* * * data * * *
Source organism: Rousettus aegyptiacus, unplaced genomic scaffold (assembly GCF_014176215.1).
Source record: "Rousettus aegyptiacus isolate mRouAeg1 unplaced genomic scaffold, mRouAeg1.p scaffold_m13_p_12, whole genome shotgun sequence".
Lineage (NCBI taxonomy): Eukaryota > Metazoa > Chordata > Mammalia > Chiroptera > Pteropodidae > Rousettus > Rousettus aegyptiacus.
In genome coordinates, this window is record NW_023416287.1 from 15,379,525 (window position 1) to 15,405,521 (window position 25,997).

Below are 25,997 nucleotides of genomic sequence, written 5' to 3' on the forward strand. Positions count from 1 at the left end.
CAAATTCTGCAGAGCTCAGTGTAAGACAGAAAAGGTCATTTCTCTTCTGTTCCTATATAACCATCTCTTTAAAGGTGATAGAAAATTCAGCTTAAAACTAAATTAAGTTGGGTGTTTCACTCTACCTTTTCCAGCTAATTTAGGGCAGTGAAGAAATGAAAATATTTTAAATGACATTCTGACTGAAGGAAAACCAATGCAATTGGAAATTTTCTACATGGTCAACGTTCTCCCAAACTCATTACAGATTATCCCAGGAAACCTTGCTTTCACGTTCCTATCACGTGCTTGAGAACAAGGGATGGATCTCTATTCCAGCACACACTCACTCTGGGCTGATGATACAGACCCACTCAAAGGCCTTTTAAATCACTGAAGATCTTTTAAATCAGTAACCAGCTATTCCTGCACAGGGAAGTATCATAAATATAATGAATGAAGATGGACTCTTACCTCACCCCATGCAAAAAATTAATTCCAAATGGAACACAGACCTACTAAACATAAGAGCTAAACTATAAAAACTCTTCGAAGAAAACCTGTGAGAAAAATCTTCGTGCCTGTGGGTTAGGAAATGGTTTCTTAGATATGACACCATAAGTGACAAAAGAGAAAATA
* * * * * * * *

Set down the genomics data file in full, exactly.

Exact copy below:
Source organism: Rousettus aegyptiacus, unplaced genomic scaffold (assembly GCF_014176215.1).
Source record: "Rousettus aegyptiacus isolate mRouAeg1 unplaced genomic scaffold, mRouAeg1.p scaffold_m13_p_12, whole genome shotgun sequence".
Lineage (NCBI taxonomy): Eukaryota > Metazoa > Chordata > Mammalia > Chiroptera > Pteropodidae > Rousettus > Rousettus aegyptiacus.
In genome coordinates, this window is record NW_023416287.1 from 15,379,525 (window position 1) to 15,405,521 (window position 25,997).

Below are 25,997 nucleotides of genomic sequence, written 5' to 3' on the forward strand. Positions count from 1 at the left end.
CAAATTCTGCAGAGCTCAGTGTAAGACAGAAAAGGTCATTTCTCTTCTGTTCCTATATAACCATCTCTTTAAAGGTGATAGAAAATTCAGCTTAAAACTAAATTAAGTTGGGTGTTTCACTCTACCTTTTCCAGCTAATTTAGGGCAGTGAAGAAATGAAAATATTTTAAATGACATTCTGACTGAAGGAAAACCAATGCAATTGGAAATTTTCTACATGGTCAACGTTCTCCCAAACTCATTACAGATTATCCCAGGAAACCTTGCTTTCACGTTCCTATCACGTGCTTGAGAACAAGGGATGGATCTCTATTCCAGCACACACTCACTCTGGGCTGATGATACAGACCCACTCAAAGGCCTTTTAAATCACTGAAGATCTTTTAAATCAGTAACCAGCTATTCCTGCACAGGGAAGTATCATAAATATAATGAATGAAGATGGACTCTTACCTCACCCCATGCAAAAAATTAATTCCAAATGGAACACAGACCTACTAAACATAAGAGCTAAACTATAAAAACTCTTCGAAGAAAACCTGTGAGAAAAATCTTCGTGCCTGTGGGTTAGGAAATGGTTTCTTAGATATGACACCATAAGTGACAAAAGAGAAAATA